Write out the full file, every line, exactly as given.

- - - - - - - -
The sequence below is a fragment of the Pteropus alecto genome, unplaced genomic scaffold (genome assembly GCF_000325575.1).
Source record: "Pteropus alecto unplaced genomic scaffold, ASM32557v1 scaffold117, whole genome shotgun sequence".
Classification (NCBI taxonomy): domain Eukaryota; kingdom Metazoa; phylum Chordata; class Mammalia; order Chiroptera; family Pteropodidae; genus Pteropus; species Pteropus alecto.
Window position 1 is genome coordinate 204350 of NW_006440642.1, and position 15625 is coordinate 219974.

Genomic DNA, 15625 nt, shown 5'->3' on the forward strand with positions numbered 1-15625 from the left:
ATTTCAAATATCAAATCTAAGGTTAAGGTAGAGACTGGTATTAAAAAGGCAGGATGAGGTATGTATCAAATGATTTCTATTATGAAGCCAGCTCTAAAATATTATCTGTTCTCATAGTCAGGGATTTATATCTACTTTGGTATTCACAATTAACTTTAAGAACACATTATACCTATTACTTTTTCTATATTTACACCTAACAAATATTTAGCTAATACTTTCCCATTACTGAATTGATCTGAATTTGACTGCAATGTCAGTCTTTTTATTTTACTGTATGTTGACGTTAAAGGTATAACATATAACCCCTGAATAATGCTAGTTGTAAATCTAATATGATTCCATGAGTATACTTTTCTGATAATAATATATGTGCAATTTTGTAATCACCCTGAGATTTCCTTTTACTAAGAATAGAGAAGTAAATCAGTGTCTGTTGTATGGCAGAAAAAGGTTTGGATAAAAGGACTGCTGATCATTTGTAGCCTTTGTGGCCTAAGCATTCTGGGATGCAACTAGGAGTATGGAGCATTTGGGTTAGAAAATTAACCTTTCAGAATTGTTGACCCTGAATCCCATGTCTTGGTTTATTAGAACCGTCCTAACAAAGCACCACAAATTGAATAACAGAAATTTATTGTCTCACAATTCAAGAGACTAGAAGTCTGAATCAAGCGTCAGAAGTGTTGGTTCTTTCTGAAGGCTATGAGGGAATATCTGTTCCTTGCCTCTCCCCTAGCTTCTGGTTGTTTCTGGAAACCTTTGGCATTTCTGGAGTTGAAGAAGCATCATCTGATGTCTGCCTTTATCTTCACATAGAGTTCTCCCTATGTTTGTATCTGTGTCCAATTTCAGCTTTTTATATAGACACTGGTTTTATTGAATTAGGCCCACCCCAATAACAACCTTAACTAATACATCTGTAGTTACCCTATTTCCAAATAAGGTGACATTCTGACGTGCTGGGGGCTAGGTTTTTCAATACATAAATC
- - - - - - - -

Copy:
The sequence below is a fragment of the Pteropus alecto genome, unplaced genomic scaffold (genome assembly GCF_000325575.1).
Source record: "Pteropus alecto unplaced genomic scaffold, ASM32557v1 scaffold117, whole genome shotgun sequence".
Classification (NCBI taxonomy): domain Eukaryota; kingdom Metazoa; phylum Chordata; class Mammalia; order Chiroptera; family Pteropodidae; genus Pteropus; species Pteropus alecto.
Window position 1 is genome coordinate 204350 of NW_006440642.1, and position 15625 is coordinate 219974.

Genomic DNA, 15625 nt, shown 5'->3' on the forward strand with positions numbered 1-15625 from the left:
ATTTCAAATATCAAATCTAAGGTTAAGGTAGAGACTGGTATTAAAAAGGCAGGATGAGGTATGTATCAAATGATTTCTATTATGAAGCCAGCTCTAAAATATTATCTGTTCTCATAGTCAGGGATTTATATCTACTTTGGTATTCACAATTAACTTTAAGAACACATTATACCTATTACTTTTTCTATATTTACACCTAACAAATATTTAGCTAATACTTTCCCATTACTGAATTGATCTGAATTTGACTGCAATGTCAGTCTTTTTATTTTACTGTATGTTGACGTTAAAGGTATAACATATAACCCCTGAATAATGCTAGTTGTAAATCTAATATGATTCCATGAGTATACTTTTCTGATAATAATATATGTGCAATTTTGTAATCACCCTGAGATTTCCTTTTACTAAGAATAGAGAAGTAAATCAGTGTCTGTTGTATGGCAGAAAAAGGTTTGGATAAAAGGACTGCTGATCATTTGTAGCCTTTGTGGCCTAAGCATTCTGGGATGCAACTAGGAGTATGGAGCATTTGGGTTAGAAAATTAACCTTTCAGAATTGTTGACCCTGAATCCCATGTCTTGGTTTATTAGAACCGTCCTAACAAAGCACCACAAATTGAATAACAGAAATTTATTGTCTCACAATTCAAGAGACTAGAAGTCTGAATCAAGCGTCAGAAGTGTTGGTTCTTTCTGAAGGCTATGAGGGAATATCTGTTCCTTGCCTCTCCCCTAGCTTCTGGTTGTTTCTGGAAACCTTTGGCATTTCTGGAGTTGAAGAAGCATCATCTGATGTCTGCCTTTATCTTCACATAGAGTTCTCCCTATGTTTGTATCTGTGTCCAATTTCAGCTTTTTATATAGACACTGGTTTTATTGAATTAGGCCCACCCCAATAACAACCTTAACTAATACATCTGTAGTTACCCTATTTCCAAATAAGGTGACATTCTGACGTGCTGGGGGCTAGGTTTTTCAATACATAAATC